Acquiring a clean title of land property does not always mean that you own the resources beneath the land surface. In this article, we will walk you through the fundamentals of mineral rights in real estate.
Frequently Asked Questions About Mineral Rights on Property
As a landowner or a prospective real estate investor, it is important to understand that buying a piece of land does not end in signing contracts. This could be shocking, especially when you suddenly receive a notice of drilling and land extraction on your property only to find out a covenant called “mineral rights.”
Below are the FAQs about mineral rights every landowner should know:
What are Mineral Rights?
Mineral rights refer to the ownership rights to exploit the minerals under the surface of a land area for development, extraction, or exploration. The minerals may refer to underground resources such as mineable rocks, metals and ores, and fluid materials like oil and natural gas.
In most countries, the government holds title to the natural resources found beneath privately owned lands. However, in the United States, the surface estate and the natural estate may not be owned by the same person. This circumstance is referred to as “split estate.” Therefore, it is necessary to reach a surface agreement with the mineral rights owner to utilize the valuable rocks, oil, and gas resources.
According to the Landman’s Legal Handbook, an agreement with the surface owner is unnecessary if the company does not need surface access to develop the minerals.
What are Mineral Royalties?
Mineral royalties are the compensation to either the mineral rights owner or the state for the acquisition of mineral resources. For example, mining companies pay royalties for the non-renewable resources exploited from the land. Oil and mineral royalties are taxable, just like other forms of income.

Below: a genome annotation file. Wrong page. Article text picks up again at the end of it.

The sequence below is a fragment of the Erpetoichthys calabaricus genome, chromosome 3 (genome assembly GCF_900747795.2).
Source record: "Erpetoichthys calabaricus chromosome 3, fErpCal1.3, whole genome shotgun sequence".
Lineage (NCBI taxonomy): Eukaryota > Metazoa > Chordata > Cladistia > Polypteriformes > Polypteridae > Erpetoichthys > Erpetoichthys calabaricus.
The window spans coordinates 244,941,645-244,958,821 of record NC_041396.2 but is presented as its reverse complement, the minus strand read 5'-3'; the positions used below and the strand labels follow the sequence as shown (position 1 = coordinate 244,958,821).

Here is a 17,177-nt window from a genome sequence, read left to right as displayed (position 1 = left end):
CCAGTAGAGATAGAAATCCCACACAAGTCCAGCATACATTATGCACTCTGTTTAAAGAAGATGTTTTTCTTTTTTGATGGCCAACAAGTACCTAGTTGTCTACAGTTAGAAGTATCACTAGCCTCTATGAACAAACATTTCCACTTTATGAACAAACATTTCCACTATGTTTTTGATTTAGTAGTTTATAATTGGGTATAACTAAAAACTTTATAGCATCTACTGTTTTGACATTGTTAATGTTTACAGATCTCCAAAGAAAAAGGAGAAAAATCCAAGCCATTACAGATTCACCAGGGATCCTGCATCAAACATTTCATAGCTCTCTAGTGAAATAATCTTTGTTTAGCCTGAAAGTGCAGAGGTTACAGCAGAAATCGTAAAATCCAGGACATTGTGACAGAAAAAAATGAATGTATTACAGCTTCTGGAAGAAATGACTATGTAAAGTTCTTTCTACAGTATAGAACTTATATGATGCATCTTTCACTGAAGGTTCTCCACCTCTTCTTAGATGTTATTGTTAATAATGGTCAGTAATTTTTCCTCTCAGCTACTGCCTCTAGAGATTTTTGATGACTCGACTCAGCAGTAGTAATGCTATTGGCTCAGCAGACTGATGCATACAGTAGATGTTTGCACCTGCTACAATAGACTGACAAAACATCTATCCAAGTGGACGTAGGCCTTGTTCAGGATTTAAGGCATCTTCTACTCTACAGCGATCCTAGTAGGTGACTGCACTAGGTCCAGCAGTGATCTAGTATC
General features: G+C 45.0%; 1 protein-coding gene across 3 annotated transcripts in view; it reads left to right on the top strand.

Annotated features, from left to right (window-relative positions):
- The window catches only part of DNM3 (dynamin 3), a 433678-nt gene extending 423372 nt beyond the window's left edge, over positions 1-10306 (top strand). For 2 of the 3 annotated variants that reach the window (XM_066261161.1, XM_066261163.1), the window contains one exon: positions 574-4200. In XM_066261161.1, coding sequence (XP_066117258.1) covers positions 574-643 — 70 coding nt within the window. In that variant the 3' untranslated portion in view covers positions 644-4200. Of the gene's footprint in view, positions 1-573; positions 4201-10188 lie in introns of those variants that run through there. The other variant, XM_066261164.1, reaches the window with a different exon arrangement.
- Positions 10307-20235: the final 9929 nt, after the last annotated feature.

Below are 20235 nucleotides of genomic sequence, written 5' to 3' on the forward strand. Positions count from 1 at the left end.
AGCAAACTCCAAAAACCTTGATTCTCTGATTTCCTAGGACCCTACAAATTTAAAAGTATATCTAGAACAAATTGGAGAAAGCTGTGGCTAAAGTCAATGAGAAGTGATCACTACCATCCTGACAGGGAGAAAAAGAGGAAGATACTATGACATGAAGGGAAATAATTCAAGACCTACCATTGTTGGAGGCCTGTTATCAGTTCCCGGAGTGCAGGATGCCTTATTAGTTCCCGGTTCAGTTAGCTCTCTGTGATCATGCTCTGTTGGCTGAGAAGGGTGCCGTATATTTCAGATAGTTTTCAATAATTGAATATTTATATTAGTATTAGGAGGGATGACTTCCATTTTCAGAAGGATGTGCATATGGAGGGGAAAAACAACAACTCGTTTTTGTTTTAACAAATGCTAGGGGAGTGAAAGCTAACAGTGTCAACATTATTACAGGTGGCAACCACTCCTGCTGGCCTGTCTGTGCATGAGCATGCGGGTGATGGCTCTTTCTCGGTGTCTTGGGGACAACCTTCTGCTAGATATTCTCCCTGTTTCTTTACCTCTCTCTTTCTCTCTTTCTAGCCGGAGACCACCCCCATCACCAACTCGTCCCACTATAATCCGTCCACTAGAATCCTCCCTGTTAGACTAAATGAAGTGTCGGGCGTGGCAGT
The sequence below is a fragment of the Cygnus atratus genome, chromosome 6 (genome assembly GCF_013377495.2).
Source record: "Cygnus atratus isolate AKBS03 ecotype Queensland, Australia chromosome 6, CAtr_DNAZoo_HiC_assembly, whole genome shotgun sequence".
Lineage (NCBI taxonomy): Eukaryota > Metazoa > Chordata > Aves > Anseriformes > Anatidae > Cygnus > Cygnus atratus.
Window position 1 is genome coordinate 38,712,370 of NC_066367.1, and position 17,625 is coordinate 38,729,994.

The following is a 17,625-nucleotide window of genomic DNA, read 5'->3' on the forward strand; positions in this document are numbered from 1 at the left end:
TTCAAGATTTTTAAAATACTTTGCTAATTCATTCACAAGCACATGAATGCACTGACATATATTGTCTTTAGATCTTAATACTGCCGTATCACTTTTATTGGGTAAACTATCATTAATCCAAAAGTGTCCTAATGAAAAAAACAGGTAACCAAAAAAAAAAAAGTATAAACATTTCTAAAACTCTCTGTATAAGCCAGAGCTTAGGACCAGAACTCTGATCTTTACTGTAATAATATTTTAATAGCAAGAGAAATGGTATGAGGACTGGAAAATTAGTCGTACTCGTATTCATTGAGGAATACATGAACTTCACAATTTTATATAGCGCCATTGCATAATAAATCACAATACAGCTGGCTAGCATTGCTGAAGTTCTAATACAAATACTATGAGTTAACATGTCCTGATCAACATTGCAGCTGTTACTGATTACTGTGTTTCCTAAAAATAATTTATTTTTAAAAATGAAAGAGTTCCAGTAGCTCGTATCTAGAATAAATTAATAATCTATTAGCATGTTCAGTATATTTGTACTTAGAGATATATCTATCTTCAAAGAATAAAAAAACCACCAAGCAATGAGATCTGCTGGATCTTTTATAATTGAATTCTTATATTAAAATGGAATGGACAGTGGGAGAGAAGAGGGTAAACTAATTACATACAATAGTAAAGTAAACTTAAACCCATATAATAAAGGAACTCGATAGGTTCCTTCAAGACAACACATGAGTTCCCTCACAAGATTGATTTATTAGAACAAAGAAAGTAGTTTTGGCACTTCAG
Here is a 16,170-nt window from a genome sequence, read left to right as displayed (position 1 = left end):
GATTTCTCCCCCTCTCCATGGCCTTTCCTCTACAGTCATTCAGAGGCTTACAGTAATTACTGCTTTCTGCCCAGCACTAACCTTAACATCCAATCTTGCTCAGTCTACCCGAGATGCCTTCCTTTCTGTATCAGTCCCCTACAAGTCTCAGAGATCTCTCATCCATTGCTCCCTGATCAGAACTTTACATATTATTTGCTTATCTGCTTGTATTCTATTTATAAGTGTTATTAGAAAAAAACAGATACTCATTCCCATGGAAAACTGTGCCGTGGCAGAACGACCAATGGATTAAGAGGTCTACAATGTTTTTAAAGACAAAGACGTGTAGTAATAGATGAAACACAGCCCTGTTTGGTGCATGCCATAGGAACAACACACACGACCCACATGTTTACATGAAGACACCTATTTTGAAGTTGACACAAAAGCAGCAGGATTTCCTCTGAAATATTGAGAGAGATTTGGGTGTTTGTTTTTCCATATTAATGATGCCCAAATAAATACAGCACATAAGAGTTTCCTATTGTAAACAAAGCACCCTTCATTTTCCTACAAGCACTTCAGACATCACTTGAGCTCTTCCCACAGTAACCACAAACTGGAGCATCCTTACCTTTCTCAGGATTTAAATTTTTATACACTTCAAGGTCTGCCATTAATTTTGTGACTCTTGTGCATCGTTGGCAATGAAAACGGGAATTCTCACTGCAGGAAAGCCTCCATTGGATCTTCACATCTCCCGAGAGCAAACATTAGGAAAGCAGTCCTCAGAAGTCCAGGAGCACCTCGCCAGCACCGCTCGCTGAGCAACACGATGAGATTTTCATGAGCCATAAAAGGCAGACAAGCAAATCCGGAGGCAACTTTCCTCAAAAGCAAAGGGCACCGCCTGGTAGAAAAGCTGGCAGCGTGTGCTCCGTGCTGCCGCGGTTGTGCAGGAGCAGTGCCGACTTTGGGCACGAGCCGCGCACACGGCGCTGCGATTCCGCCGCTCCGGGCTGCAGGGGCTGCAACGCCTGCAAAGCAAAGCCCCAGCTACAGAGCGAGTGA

Which States Have Mineral Rights?
Mineral rights often exist in states where oils and minerals are severed. According to a Reuters article, there are 25 states practicing mineral rights, including Texas, Oklahoma, Pennsylvania, Louisiana, Colorado, New Mexico, and other states where oil and gas have been produced for decades.
How to Search for Mineral Rights Records?
Here are the common ways to search for records if you are concerned about mineral rights on properties:
- Review your deed or get a copy from the county’s records and tax assessor.
- Track loan default and foreclosures
- Consider tracing the royalty deeds
- Hire a professional title company
In Oklahoma, a way to know the mineral ownership rights is by doing title research through a manual search of the deed books and property records at the courthouse where the property is. Hiring a title attorney, a local handyman, or an abstractor are the other viable options to ease the process.
Should I Buy Land With Mineral Rights?
Mineral estate owners can significantly impact your land when you own the land property, but not its non-renewable resources.
Purchasing a surface estate and natural estate with mineral rights provides security that your property is yours and yours only. It gives you the liberty to develop your land or acquire the resources as you please.
In addition, land with mineral rights can be a good investment. If you buy land with mineral rights, you can be a royalty owner. When done correctly, it can be a source of passive income that pays for its cost.
If your goal is to monetize the natural estate, it is essential to know if your piece of land has mineral rights. This hiring professionals to track the property rights in case your county does not have a record. To assess our land’s potential market value, you will need experts who are seasoned in the process. The rules differ in every state and are governed by specific regulations.
Are you thinking about selling your land, oil & gas mineral rights? Our experienced and dedicated staff at Wiggins Auctioneers creates accelerated marketing plans that result in success records through the auction method. Get in touch with us to know more.